These are big times. Retailers and manufacturers are combining to form very big companies. Big new relationships are springing up in every direction and big Web initiatives are being formed. Through it all, everyone is casting an eye across this big world as efforts to go global unfold.
In this emerging world of all that's big, there are retailers who are content to remain small. But being small doesn't mean big ideas and solutions can't emerge from the experience; ideas and solutions that are of interest to players big and small.
It was in keeping with that idea that SN editors prepared this week's front-page news feature about a single-store retailer in upstate New York, Village Market IGA. There's one more reason that store is featured in SN. Village is one of several winners of the "IGA International Retailer of the Year" award, so it stands as a symbol of many small-town supermarkets, the owners of which strive on a daily basis to make a difference.
Here's a summary of some of the challenges a retailer such as Village faces, and some of the solutions Village's owner has developed:
Vendor relationships: A single-store operator must depend entirely on the wholesaler and there's no point in trying to form relationships with manufacturers. Most retailers would agree with that premise, but not Village's owner, Jim Mirabito. To the contrary, he has a specialist on staff whose job it is to try to persuade vendors to partner with the store on promotional activities. The specialist starts locally, then works her way up vendors' management hierarchy until she finds a spirit of agreement. As an example, a vendor helped the retailer with an "IGA Kidsfest" promotion by providing coupons to give to adult shoppers who brought children to the store. See the front-page photo.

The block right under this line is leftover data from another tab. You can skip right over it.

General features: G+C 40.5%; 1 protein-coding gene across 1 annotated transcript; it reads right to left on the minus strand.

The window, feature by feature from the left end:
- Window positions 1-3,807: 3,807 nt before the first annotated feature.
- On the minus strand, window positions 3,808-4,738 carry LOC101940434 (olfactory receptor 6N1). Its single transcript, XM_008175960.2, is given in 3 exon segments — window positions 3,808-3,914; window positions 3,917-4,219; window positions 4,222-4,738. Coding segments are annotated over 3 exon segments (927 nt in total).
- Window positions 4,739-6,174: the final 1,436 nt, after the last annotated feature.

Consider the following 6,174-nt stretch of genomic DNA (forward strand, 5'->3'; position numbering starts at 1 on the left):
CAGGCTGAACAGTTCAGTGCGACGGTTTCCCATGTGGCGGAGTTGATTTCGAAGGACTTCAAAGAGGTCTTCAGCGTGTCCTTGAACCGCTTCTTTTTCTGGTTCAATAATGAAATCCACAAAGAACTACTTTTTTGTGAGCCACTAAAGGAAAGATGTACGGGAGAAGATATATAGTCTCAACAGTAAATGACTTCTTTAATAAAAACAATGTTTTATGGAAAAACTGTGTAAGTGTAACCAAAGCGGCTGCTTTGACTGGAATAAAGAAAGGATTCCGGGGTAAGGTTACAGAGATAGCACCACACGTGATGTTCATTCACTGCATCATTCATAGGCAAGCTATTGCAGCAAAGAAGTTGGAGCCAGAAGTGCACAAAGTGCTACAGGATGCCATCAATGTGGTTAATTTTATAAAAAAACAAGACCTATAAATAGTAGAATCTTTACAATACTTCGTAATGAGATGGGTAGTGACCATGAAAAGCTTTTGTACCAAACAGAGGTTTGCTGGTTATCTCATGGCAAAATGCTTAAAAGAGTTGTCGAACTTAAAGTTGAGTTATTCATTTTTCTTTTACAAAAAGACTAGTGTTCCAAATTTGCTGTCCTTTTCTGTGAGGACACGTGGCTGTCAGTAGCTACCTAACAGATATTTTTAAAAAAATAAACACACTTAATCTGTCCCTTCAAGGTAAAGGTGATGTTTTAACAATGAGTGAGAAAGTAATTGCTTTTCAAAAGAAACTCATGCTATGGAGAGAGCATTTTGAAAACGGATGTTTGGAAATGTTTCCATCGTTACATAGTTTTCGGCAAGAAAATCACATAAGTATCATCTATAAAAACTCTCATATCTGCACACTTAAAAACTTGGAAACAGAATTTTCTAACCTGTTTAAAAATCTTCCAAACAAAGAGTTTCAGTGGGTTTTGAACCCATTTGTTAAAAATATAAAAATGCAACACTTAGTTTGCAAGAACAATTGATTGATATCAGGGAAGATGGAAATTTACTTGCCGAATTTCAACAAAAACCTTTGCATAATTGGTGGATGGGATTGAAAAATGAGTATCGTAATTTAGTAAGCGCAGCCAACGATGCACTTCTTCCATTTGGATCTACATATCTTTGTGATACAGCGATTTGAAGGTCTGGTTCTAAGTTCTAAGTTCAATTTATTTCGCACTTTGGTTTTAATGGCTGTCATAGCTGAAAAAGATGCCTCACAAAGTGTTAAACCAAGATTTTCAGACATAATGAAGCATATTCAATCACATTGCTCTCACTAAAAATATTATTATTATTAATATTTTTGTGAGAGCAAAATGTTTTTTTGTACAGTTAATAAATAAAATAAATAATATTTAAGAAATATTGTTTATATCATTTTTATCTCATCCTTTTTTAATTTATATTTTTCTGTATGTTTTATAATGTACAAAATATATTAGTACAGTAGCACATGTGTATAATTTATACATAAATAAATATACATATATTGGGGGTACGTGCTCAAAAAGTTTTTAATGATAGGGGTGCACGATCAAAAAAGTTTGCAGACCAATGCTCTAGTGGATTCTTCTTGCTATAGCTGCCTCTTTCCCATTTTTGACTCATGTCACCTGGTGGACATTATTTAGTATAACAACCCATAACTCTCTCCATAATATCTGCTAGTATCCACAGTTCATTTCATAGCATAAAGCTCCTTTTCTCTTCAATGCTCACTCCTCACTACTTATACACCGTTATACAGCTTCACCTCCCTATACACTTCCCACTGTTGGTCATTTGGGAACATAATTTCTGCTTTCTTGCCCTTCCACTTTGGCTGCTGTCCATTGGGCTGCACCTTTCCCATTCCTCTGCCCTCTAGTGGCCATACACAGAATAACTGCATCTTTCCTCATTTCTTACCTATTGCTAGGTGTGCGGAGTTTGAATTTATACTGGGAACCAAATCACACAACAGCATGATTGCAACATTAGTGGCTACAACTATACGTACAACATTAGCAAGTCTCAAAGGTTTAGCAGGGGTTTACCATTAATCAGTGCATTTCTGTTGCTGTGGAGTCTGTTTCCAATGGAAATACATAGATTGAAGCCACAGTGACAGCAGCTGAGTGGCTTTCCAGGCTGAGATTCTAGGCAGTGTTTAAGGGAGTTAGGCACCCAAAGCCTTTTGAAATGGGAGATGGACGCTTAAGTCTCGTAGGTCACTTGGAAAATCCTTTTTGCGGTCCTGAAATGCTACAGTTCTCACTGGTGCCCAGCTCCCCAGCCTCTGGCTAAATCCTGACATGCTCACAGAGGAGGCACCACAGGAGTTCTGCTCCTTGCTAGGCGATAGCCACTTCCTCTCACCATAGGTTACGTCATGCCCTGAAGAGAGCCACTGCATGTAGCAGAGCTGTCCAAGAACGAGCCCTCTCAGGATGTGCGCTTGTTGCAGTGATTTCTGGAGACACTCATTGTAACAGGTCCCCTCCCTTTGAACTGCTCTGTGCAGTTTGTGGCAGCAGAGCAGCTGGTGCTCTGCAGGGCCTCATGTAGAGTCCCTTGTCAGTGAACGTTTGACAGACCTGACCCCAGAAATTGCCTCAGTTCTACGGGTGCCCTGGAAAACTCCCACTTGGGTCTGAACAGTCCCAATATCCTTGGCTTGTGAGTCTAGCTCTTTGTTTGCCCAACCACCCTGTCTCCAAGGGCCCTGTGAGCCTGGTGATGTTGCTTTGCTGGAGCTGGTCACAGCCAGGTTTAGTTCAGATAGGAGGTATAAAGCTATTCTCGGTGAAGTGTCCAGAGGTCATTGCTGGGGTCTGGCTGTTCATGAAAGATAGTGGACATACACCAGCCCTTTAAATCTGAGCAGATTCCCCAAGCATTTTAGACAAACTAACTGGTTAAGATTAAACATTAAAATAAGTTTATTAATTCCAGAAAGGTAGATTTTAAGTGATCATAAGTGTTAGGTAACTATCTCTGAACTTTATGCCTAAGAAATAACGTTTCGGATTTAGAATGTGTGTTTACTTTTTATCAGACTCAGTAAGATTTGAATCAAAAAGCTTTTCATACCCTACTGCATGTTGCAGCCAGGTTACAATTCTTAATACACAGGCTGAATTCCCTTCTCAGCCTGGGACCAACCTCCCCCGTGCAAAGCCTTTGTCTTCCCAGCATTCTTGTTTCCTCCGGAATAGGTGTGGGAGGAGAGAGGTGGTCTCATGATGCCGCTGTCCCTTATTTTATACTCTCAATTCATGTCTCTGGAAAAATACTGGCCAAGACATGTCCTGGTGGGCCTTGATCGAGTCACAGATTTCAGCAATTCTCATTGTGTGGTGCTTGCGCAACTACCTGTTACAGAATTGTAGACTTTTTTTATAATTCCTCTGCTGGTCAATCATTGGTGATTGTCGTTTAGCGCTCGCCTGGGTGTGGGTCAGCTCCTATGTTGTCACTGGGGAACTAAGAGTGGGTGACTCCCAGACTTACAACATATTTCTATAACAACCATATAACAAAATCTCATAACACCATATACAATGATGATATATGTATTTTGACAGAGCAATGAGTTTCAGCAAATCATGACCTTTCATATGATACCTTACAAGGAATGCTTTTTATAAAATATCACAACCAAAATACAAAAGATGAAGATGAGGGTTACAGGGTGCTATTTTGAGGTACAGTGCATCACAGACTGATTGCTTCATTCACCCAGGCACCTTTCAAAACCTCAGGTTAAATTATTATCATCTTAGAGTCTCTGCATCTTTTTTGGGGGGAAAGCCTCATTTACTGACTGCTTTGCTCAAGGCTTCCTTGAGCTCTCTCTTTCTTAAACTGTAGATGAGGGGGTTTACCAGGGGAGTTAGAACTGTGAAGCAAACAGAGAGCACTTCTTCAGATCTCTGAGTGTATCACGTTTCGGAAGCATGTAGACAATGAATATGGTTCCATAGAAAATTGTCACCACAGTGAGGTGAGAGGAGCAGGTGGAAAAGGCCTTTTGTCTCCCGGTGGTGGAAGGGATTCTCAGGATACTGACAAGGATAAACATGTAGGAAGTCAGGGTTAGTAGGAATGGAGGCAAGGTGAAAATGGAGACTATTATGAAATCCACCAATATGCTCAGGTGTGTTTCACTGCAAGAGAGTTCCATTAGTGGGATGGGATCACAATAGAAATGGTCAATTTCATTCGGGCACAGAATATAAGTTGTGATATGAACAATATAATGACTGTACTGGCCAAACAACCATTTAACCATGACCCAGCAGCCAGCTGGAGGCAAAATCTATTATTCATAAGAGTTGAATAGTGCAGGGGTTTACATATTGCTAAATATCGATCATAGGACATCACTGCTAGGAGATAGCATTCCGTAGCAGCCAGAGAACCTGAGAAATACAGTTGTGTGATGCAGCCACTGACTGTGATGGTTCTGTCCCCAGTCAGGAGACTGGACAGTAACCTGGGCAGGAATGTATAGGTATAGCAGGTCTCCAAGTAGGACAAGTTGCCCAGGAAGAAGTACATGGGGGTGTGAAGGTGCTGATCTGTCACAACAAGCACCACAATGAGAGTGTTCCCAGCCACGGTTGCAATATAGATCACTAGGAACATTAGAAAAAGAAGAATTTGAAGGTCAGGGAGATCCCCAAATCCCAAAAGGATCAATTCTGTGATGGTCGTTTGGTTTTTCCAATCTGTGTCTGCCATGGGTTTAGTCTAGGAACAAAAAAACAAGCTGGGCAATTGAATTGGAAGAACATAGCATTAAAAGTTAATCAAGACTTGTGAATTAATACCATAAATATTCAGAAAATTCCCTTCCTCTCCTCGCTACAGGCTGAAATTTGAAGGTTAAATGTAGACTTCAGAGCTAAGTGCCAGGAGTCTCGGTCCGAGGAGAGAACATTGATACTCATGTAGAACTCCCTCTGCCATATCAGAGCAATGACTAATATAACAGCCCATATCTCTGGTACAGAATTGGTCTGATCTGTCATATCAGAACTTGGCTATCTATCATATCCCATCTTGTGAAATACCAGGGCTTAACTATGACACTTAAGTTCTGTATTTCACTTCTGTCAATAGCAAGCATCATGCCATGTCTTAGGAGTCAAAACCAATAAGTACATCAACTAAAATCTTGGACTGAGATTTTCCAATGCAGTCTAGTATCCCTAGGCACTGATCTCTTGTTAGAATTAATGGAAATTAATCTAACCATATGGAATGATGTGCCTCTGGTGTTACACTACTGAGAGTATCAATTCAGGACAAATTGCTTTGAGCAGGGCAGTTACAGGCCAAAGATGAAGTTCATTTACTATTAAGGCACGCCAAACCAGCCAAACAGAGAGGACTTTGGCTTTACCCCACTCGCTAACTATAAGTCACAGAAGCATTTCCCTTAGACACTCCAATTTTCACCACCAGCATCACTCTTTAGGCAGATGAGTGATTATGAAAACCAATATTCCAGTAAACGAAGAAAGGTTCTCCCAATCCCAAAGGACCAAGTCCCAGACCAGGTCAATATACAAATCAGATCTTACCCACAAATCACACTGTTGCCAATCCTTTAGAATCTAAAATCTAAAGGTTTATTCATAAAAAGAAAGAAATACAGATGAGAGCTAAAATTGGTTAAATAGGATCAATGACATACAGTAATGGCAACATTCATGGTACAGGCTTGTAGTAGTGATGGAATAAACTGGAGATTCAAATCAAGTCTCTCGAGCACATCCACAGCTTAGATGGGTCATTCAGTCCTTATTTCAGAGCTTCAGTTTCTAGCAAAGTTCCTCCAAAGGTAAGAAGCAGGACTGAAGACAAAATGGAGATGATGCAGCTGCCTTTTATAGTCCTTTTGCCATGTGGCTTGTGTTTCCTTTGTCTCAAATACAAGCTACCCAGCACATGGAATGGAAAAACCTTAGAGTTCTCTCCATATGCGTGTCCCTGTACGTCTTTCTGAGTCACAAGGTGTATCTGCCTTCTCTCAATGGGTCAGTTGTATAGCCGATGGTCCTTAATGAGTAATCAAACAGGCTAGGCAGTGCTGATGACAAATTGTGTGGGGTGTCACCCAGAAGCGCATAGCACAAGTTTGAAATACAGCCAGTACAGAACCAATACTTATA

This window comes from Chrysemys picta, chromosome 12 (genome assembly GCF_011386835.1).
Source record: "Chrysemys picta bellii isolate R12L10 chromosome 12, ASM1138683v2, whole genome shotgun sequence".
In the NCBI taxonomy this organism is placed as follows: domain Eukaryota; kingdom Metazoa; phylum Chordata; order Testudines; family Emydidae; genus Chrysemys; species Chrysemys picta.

Delegation: Jim told SN there's little he enjoys more than working in the store and responding to customers' needs. That, in a way, defines what independents do and how they differ from chain operators. But even small operators need structure. A few years back, when the store was enlarged to its present size, Jim realized he had to delegate more to the store's department heads, so he did. After all, sales are running now some $5 million a year, requiring more than one hand on the throttle.
Web initiative: As might be expected, not every idea tried by a single-store retailer is capable of spinning straw into gold. But even ideas that don't pan out fully may be good ones. Perhaps they just were timed badly, or wanted for execution. Jim knew his store offered many regional labels, which might be of interest to the substantial population that now lives outside the region. So he offered such product on the Web. But it was not to be. Preparing items for shipment proved to be too labor intensive and the store's Web partner wasn't as flexible as Jim wanted. So the experiment ended. But it remains a good idea that some retailer will be well able to make into reality.
Take a look at this week's news feature to see more about how this operator has moved into food service, has developed expansion plans and more.